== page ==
Among canids, only the gray wolf has been known to prey on humans.[24] There are at least two records of coyotes killing humans,[25] and two of golden jackals killing children.[26] Some canid species have also been trapped and hunted for their fur and, especially the gray wolf and the red fox, for sport. Some canids are now endangered in the wild due to hunting, habitat loss, and the introduction of diseases from domestic dogs.[27]

See also

References

  1. 1.0 1.1 Script error
  2. Canidae. Dictionary.com. The American Heritage Stedman's Medical Dictionary. Houghton Mifflin Company. http://dictionary.reference.com/browse/Canidae (accessed: February 16, 2009).
  3. Lindblad-toh, K.; Wade, CM; Mikkelsen, TS; Karlsson, EK; Jaffe, DB; Kamal, M; Clamp, M; Chang, JL et al. (2005). "Genome sequence, comparative analysis and haplotype structure of the domestic dog" (PDF). Nature 438 (7069): 803–819. PMID 16341006. doi:10.1038/nature04338. Retrieved 2008-04-27. 
  4. "The Paleobiology Database". Paleodb.org. Retrieved 2012-06-12. 
  5. Wang, Xiaoming (2008). "How Dogs Came to Run the World". Natural History Magazine. July/August. Retrieved 2008-11-28. 
  6. Van Valkenburgh, B.; Wang, X.; Damuth, J. (Oct 2004). "Cope's Rule, Hypercarnivory, and Extinction in North American Canids". Science 306 (5693): 101–104. Bibcode:2004Sci...306..101V. ISSN 0036-8075. PMID 15459388. doi:10.1126/science.1102417.  More than one of |author2= and |last2= specified (help); More than one of |author3= and |last3= specified (help) edit
  7. Martin, L.D. 1989. Fossil history of the terrestrial carnivora. Pages 536 - 568 in J.L. Gittleman, editor. Carnivore Behavior, Ecology, and Evolution, Vol. 1. Comstock Publishing Associates: Ithaca.
  8. Nowak, R.M. 1979. North American Quaternary Canis. Monograph of the Museum of Natural History, University of Kansas 6:1 - 154.
  9. Nowak, R. 1992. Wolves: The great travelers of evolution. International Wolf 2(4):3 - 7.
  10. Macdonald, D. (1984). The Encyclopedia of Mammals. New York: Facts on File. p. 57. ISBN 0-87196-871-1. 
  11. 11.0 11.1 Wang, Xiaoming and Tedford, Richard H. Dogs: Their Fossil Relatives and Evolutionary History. New York: Columbia University Press, 2008. pp.97-8
  12. "ADW: Urocyon littoralis: INFORMATION". Animaldiversity.ummz.umich.edu. 1999-11-28. Retrieved 2012-06-12. 
  13. Kauhala K. & Saeki M. (2004). »Raccoon Dog«. Canid Species Accounts. IUCN/SSC Canid Specialist Group. Pridobljeno 15.4.2009.
  14. Ikeda, Hiroshi (August 1986). "Old dogs, new tricks: Asia's raccoon dog, a venerable member of the canid family is pushing into new frontiers". Natural History 95 (8): p40,44. 
  15. Raccoon dog – Nyctereutes procyonoides. WAZA – World Association of Zoos and Aquariums.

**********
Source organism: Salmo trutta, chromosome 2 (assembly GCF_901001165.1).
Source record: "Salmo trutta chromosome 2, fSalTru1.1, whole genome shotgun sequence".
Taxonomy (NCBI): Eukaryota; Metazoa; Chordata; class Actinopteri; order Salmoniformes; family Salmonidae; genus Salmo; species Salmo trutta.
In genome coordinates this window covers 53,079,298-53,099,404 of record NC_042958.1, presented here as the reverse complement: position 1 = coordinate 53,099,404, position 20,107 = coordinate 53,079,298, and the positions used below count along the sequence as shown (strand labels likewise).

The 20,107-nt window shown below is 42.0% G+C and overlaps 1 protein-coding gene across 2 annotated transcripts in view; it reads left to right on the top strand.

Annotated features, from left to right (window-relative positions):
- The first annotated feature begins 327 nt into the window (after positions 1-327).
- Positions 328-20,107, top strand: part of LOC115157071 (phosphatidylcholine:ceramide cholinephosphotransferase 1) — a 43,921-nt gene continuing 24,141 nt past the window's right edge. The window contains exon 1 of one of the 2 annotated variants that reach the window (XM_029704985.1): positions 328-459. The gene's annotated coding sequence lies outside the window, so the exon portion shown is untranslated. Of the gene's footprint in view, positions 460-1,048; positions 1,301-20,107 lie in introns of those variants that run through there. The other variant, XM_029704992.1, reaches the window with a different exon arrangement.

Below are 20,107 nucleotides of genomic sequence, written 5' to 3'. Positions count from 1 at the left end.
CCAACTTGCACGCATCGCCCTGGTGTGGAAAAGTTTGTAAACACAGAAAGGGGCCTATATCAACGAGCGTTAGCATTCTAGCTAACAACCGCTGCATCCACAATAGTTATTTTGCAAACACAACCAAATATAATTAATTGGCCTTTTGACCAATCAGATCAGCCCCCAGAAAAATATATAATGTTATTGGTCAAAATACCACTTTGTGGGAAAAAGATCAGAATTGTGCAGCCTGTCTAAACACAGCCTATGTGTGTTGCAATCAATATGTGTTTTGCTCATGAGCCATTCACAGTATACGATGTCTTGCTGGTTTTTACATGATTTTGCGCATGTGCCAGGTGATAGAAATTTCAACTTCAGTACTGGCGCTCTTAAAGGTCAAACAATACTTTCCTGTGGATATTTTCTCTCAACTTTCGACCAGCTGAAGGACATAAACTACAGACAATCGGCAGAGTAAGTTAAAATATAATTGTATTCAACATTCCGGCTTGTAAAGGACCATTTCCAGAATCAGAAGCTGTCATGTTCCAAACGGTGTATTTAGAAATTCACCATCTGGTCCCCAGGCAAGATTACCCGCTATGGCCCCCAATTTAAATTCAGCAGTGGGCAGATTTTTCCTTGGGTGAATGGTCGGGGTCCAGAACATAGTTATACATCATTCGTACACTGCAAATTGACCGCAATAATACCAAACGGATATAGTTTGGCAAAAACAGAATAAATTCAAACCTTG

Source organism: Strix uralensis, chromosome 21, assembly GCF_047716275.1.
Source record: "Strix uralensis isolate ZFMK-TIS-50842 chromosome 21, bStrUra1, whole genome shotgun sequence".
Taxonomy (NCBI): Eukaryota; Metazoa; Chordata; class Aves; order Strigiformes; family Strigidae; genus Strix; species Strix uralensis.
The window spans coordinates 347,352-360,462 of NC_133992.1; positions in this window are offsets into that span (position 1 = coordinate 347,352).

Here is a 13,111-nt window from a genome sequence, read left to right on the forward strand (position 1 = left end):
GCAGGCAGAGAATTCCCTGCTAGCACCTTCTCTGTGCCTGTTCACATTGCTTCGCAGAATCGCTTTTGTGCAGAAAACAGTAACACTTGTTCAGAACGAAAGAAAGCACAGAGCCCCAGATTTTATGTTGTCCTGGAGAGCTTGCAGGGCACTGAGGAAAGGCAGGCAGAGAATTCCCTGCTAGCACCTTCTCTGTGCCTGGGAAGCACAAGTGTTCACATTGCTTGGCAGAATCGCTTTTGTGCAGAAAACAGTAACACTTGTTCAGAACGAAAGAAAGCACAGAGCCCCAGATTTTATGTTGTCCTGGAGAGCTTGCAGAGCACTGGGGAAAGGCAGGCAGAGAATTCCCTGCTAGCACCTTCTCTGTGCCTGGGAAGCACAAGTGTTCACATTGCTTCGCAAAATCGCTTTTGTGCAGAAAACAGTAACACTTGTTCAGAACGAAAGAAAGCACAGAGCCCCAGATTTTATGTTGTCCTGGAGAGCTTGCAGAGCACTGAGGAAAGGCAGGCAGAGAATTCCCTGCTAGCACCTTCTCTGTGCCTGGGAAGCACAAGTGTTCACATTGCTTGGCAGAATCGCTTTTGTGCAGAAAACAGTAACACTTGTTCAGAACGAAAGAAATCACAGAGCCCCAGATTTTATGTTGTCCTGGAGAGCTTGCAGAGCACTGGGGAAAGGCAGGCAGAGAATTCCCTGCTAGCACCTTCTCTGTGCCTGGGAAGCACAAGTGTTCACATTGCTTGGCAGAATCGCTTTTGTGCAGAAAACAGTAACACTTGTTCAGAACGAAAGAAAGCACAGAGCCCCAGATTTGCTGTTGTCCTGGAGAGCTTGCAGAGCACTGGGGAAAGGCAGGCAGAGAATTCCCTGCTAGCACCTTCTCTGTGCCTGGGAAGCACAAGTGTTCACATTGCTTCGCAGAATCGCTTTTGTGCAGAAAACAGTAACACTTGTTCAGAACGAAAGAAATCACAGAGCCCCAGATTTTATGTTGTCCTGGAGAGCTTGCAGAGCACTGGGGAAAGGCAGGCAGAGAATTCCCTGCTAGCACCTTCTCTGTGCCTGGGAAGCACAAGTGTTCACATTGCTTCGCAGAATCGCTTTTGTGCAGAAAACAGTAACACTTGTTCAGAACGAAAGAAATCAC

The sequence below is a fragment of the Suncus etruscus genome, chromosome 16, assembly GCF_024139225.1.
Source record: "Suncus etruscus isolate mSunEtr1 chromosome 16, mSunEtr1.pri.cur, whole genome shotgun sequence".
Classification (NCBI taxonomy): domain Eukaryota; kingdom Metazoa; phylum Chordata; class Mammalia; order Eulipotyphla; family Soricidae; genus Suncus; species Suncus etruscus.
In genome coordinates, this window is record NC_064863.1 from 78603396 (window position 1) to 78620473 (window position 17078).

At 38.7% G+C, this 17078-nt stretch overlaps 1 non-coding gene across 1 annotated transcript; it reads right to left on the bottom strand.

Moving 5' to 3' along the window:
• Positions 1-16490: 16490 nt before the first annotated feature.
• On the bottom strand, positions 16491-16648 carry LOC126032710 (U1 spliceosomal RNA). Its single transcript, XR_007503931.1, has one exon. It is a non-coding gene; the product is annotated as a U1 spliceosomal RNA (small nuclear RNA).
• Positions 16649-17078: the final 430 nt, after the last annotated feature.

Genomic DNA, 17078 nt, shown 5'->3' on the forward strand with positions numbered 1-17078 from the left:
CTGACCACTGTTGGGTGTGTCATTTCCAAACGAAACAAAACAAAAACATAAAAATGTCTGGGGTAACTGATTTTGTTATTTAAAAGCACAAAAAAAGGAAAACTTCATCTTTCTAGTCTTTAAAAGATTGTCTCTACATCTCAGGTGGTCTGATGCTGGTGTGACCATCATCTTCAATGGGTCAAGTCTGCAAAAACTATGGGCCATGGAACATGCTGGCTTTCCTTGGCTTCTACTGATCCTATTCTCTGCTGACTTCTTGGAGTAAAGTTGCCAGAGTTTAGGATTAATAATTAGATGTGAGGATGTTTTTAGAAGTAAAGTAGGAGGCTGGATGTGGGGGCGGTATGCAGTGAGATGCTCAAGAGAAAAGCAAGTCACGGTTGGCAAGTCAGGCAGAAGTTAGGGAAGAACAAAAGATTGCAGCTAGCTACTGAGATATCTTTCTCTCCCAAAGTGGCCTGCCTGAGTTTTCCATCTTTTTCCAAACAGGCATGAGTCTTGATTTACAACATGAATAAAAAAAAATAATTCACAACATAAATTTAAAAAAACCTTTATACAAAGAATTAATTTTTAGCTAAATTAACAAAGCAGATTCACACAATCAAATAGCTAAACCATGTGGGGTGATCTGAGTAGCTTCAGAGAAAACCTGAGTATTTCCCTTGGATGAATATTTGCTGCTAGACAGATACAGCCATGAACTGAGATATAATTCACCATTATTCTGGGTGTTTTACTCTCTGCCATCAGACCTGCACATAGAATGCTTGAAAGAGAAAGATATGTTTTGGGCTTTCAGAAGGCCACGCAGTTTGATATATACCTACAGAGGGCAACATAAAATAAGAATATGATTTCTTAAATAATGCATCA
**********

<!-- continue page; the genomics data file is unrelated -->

16. Nowak, R. M., and J. L. Paradiso. 1983. Walker's Mammals of the World. Baltimore, Maryland: The Johns Hopkins University Press. ISBN 0-8018-2525-3.
  17. Voelker, W. 1986. The Natural History of Living Mammals. Medford, New Jersey: Plexus Publishing. ISBN 0-937548-08-1
  18. Wang, Xiaoming (1994). "Phylogenetic systematics of the Hesperocyoninae". Bulletin of the American Museum of Natural History 221: 1–207. hdl:2246/829. 
  19. Wang, Xiaoming (1999). "Phylogenetic systematics of the Borophaginae". Bulletin of the American Museum of Natural History 243: 1–391. hdl:2246/1588. 
  20. 20.0 20.1 Tedford, Richard; Xiaoming Wang, Beryl E. Taylor (2009). "Phylogenetic systematics of the North American fossil Caninae (Carnivora: Canidae)". Bulletin of the American Museum of Natural History 325: 1–218. doi:10.1206/574.1. 
  21. 21.0 21.1 Hayes, F.G. (2000). "The Brooksville 2 local fauna (Arikareean, latest Oligocene) Hernando County, Florida". Bulletin of the Florida Museum of Natural History 43 (1): 1–47. 
  22. Wang, Xiaoming; Wideman, Benjamin C.; Nichols, Ralph; Hanneman, Debra L. (2004). "A new species of Aelurodon (Carnivora, Canidae) from the Barstovian of Montana" (PDF). Journal of Vertebrate Paleontology 24 (2): 445–452. doi:10.1671/2493. Archived from the original on September 30, 2007. Retrieved 2007-07-08. 
  23. Wang, Xiaoming (2003). "New Material of Osbornodon from the Early Hemingfordian of Nebraska and Florida" (PDF). Bulletin of the American Museum of Natural History 279: 163–176. doi:10.1206/0003-0090(2003)279<0163:C>2.0.CO;2. 
  24. Kruuk, H. 2002. Hunter and Hunted: Relationships between Carnivores and People. Cambridge, UK: Cambridge University Press. ISBN 0-521-81410-3.
  25. "Coyote Attacks: An Increasing Suburban Problem". Archived from the original on February 24, 2006. Retrieved 2007-08-19. 
  26. "Canis aureus". Animal Diversity Web. Retrieved 2007-07-31. 
  27. ICUN Red List

General references

  • Xiaoming Wang, Richard H. Tedford, Mauricio Antón, Dogs: Their Fossil Relatives and Evolutionary History, New York : Columbia University Press, 2008; ISBN 978-0-231-13528-3

External links